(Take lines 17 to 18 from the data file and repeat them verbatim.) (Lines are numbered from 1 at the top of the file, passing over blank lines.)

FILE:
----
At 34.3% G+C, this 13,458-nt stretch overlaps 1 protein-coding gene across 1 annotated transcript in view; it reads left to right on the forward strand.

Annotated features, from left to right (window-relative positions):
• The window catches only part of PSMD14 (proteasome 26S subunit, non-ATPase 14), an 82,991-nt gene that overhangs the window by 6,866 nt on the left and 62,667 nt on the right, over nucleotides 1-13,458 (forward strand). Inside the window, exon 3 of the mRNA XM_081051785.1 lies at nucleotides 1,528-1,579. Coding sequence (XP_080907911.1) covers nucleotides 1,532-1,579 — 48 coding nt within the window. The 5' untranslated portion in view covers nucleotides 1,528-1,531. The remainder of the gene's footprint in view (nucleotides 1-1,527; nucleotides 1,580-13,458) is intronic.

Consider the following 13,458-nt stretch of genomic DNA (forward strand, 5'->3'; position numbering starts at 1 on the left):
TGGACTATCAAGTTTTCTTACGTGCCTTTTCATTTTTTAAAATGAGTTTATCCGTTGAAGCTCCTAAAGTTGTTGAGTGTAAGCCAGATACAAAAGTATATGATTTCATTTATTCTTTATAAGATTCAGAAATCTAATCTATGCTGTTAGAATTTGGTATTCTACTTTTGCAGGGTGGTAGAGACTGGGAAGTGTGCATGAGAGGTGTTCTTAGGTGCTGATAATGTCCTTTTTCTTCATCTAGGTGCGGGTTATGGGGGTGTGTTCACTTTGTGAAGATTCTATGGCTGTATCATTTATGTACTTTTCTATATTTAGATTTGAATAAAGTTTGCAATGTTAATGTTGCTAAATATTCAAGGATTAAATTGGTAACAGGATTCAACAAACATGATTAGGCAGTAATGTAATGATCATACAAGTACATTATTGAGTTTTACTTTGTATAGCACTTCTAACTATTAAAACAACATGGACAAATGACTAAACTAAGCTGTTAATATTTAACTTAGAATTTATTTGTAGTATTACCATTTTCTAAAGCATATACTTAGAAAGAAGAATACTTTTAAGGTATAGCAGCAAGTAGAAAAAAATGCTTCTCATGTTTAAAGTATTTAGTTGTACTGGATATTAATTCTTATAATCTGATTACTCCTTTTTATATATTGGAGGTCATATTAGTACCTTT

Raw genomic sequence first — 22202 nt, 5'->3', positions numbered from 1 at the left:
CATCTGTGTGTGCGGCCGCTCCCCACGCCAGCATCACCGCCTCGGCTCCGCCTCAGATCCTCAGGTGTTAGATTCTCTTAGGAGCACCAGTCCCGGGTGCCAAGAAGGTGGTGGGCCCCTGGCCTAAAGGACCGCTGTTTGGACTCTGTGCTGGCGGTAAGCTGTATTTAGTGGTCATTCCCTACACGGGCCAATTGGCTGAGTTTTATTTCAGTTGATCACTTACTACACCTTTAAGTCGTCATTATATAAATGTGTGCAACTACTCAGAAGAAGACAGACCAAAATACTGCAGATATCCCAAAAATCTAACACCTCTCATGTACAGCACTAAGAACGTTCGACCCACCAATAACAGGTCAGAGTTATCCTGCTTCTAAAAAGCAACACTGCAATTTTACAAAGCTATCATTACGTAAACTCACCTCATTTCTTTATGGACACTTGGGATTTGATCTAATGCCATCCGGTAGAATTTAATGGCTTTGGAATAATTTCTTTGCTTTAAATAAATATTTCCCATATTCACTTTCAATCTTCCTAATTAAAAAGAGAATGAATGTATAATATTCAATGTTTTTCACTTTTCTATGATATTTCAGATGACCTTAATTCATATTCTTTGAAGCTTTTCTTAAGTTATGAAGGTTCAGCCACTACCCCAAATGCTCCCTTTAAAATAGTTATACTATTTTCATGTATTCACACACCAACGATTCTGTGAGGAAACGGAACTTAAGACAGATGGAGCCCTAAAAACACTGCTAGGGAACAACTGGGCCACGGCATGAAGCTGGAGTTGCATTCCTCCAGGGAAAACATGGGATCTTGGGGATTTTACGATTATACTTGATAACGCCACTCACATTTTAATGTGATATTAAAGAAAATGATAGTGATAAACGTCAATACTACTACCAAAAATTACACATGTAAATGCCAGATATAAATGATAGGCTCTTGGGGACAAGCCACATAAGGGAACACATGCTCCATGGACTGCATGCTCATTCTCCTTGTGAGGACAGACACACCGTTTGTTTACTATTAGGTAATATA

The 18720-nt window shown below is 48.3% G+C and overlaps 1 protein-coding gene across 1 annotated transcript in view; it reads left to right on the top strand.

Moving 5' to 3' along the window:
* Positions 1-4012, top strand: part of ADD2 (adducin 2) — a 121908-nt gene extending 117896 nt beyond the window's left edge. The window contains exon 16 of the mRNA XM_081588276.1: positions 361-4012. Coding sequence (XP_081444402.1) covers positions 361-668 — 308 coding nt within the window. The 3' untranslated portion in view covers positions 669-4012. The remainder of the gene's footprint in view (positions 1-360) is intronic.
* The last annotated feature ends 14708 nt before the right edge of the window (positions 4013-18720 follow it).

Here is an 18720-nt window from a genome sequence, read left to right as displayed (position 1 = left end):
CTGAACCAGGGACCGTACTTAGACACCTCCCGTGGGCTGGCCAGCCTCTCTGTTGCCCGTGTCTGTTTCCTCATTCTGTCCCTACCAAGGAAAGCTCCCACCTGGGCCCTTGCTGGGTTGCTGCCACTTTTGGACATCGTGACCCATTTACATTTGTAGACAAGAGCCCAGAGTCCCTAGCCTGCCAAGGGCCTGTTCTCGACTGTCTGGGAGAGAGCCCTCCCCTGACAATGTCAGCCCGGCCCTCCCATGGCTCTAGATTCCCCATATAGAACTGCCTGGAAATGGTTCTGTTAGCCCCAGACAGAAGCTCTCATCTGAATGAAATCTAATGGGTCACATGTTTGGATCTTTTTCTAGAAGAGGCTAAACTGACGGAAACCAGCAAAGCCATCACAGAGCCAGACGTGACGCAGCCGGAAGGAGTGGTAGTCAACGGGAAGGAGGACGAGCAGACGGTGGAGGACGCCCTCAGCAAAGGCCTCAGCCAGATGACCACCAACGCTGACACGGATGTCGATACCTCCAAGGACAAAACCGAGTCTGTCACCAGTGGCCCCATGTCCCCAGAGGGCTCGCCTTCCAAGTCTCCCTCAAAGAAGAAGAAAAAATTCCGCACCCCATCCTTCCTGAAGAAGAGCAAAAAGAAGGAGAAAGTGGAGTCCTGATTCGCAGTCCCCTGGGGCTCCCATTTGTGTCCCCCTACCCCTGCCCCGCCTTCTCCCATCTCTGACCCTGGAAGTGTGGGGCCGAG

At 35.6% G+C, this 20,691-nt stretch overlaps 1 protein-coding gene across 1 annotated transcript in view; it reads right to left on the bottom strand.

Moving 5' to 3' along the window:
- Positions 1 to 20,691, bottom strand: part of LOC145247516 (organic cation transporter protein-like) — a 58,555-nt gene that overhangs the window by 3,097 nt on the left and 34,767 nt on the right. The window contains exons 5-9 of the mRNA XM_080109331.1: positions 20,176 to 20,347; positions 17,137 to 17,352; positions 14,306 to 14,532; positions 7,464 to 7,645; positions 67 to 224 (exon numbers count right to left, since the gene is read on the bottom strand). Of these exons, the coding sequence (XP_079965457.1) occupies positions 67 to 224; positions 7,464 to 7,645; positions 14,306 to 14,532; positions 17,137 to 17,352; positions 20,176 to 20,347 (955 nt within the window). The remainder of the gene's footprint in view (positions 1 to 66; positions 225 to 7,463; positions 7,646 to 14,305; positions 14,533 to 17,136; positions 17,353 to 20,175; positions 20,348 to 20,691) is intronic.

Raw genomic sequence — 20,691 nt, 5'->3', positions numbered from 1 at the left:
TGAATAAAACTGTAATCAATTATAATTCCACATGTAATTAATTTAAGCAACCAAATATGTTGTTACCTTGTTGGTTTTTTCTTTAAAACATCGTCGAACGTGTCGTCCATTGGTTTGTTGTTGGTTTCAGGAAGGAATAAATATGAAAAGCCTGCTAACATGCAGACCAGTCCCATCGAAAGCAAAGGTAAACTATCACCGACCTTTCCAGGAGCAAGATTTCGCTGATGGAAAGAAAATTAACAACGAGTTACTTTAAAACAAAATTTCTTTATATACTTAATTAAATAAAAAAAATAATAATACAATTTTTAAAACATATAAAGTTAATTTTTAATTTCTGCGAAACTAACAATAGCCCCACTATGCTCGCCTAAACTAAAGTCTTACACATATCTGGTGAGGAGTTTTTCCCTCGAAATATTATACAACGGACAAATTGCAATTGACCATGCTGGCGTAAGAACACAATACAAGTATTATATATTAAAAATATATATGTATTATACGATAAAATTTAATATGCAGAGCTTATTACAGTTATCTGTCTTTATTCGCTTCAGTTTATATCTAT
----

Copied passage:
Raw genomic sequence — 20,691 nt, 5'->3', positions numbered from 1 at the left:
TGAATAAAACTGTAATCAATTATAATTCCACATGTAATTAATTTAAGCAACCAAATATGTTGTTACCTTGTTGGTTTTTTCTTTAAAACATCGTCGAACGTGTCGTCCATTGGTTTGTTGTTGGTTTCAGGAAGGAATAAATATGAAAAGCCTGCTAACATGCAGACCAGTCCCATCGAAAGCAAAGGTAAACTATCACCGACCTTTCCAGGAGCAAGATTTCGCTGATGGAAAGAAAATTAACAACGAGTTACTTTAAAACAAAATTTCTTTATATACTTAATTAAATAAAAAAAATAATAATACAATTTTTAAAACATATAAAGTTAATTTTTAATTTCTGCGAAACTAACAATAGCCCCACTATGCTCGCCTAAACTAAAGTCTTACACATATCTGGTGAGGAGTTTTTCCCTCGAAATATTATACAACGGACAAATTGCAATTGACCATGCTGGCGTAAGAACACAATACAAGTATTATATATTAAAAATATATATGTATTATACGATAAAATTTAATATGCAGAGCTTATTACAGTTATCTGTCTTTATTCGCTTCAGTTTATATCTAT